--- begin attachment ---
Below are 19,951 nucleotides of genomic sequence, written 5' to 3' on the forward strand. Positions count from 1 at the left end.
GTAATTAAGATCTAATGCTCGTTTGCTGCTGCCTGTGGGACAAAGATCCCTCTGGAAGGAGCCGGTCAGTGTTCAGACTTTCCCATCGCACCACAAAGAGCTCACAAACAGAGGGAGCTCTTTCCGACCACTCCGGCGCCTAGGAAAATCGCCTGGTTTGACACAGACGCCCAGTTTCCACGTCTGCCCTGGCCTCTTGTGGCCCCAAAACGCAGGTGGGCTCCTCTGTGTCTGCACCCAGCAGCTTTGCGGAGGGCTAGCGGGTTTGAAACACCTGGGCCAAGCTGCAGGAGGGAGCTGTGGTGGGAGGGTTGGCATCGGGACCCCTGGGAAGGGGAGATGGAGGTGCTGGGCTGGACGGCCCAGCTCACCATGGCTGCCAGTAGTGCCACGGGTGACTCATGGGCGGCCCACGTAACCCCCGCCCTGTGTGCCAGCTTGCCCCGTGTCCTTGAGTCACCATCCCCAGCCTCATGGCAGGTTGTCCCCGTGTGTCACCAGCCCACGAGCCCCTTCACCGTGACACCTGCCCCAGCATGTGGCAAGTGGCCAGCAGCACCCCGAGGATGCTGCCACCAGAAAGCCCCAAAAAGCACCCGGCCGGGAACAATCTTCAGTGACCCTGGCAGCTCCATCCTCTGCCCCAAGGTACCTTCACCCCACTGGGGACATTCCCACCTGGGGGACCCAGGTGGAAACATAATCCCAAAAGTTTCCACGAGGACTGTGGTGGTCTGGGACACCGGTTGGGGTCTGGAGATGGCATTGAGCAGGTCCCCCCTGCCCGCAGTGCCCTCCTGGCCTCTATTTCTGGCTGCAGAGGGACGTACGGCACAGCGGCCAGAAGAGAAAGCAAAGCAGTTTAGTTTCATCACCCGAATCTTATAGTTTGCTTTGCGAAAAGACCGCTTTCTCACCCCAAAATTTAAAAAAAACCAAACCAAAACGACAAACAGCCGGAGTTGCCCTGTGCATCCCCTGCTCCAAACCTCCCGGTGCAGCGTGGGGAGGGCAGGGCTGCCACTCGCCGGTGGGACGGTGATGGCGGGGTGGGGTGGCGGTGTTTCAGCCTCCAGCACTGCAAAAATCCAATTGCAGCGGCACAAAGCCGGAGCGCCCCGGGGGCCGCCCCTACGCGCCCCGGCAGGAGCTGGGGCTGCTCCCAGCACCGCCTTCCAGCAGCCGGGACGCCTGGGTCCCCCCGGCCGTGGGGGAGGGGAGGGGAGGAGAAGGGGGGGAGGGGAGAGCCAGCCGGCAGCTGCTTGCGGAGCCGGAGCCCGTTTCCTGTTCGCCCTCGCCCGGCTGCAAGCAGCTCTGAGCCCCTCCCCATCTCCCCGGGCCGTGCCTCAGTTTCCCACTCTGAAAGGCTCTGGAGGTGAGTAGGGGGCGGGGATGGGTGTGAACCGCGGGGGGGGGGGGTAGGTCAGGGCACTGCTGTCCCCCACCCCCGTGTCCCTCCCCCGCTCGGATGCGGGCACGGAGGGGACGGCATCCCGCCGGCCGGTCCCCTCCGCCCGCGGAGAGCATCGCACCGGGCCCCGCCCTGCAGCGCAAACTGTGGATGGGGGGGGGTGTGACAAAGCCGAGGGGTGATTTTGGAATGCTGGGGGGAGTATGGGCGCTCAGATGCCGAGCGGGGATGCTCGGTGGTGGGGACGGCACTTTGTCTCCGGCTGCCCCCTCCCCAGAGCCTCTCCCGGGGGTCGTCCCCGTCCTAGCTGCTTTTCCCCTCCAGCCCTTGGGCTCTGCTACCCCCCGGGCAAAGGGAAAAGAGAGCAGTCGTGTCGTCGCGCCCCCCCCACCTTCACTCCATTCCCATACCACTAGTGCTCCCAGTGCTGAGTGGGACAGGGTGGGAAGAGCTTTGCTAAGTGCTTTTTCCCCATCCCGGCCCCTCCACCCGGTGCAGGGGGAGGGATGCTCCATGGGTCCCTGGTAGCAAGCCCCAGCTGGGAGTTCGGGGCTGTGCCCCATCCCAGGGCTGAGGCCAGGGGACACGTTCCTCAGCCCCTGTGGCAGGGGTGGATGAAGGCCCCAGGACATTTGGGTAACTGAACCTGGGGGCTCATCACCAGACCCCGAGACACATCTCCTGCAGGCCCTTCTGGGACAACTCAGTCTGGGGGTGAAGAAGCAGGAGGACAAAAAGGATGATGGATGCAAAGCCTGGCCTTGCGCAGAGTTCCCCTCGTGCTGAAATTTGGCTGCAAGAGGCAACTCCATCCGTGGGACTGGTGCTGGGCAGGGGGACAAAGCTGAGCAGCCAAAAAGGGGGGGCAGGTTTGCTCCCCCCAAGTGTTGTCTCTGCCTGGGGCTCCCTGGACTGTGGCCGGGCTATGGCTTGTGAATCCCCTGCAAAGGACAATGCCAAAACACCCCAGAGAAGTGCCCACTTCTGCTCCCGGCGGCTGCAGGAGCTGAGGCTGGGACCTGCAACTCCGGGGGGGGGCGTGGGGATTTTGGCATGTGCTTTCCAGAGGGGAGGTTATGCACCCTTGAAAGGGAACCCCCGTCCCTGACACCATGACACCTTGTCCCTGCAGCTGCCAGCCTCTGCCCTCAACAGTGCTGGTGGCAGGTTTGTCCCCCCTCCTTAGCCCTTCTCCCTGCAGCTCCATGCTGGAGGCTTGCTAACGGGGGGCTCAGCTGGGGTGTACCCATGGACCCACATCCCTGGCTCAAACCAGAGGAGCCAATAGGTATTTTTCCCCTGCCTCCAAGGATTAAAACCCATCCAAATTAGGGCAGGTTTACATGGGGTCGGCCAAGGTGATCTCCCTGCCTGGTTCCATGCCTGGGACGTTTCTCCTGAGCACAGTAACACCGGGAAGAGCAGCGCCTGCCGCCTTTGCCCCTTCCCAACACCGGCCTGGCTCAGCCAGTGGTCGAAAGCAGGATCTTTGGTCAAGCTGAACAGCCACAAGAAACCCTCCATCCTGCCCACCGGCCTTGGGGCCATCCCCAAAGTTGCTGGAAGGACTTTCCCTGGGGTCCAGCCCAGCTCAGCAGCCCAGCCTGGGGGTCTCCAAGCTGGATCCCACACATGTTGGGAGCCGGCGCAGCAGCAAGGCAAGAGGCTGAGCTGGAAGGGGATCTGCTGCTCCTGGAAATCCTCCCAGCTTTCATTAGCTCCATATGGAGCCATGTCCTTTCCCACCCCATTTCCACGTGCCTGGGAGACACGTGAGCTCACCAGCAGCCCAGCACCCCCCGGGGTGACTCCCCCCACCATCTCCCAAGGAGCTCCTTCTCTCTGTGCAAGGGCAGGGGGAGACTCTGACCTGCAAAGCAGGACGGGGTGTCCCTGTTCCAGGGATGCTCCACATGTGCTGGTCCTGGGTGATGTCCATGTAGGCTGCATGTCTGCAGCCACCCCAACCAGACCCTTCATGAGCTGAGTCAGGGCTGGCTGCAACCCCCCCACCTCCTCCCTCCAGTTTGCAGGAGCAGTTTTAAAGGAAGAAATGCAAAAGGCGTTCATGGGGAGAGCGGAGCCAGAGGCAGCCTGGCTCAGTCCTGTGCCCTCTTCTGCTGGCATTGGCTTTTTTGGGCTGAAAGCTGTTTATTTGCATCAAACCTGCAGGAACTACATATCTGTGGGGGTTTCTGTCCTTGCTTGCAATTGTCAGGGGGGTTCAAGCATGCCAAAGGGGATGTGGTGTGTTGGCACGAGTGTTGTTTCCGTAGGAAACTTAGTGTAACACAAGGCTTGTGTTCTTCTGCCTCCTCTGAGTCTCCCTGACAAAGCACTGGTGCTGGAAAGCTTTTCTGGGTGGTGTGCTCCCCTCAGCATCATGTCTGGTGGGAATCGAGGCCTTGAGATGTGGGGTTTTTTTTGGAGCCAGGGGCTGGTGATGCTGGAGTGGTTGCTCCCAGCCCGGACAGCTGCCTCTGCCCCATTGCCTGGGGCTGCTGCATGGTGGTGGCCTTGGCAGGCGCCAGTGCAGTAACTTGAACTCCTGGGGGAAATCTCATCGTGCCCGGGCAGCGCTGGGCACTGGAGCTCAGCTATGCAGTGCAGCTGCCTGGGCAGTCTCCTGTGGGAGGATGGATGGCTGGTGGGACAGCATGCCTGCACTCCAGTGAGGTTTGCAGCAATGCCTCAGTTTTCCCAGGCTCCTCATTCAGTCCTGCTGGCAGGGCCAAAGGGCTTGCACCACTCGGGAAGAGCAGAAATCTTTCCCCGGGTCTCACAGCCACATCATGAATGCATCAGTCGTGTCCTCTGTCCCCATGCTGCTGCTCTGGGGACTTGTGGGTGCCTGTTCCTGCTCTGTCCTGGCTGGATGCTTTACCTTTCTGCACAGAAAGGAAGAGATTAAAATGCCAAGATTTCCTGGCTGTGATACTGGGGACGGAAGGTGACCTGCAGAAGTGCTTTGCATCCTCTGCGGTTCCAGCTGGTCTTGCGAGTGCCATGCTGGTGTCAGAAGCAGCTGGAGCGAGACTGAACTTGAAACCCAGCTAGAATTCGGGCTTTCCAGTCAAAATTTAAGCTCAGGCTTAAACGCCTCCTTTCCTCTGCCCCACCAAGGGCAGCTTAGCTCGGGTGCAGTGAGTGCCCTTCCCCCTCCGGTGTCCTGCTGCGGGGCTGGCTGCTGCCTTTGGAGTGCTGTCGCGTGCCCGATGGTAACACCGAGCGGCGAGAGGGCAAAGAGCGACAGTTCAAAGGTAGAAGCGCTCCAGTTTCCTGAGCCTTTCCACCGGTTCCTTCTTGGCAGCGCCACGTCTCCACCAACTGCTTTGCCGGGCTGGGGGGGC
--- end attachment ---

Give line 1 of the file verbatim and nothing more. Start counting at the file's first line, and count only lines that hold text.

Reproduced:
Below are 19,951 nucleotides of genomic sequence, written 5' to 3' on the forward strand. Positions count from 1 at the left end.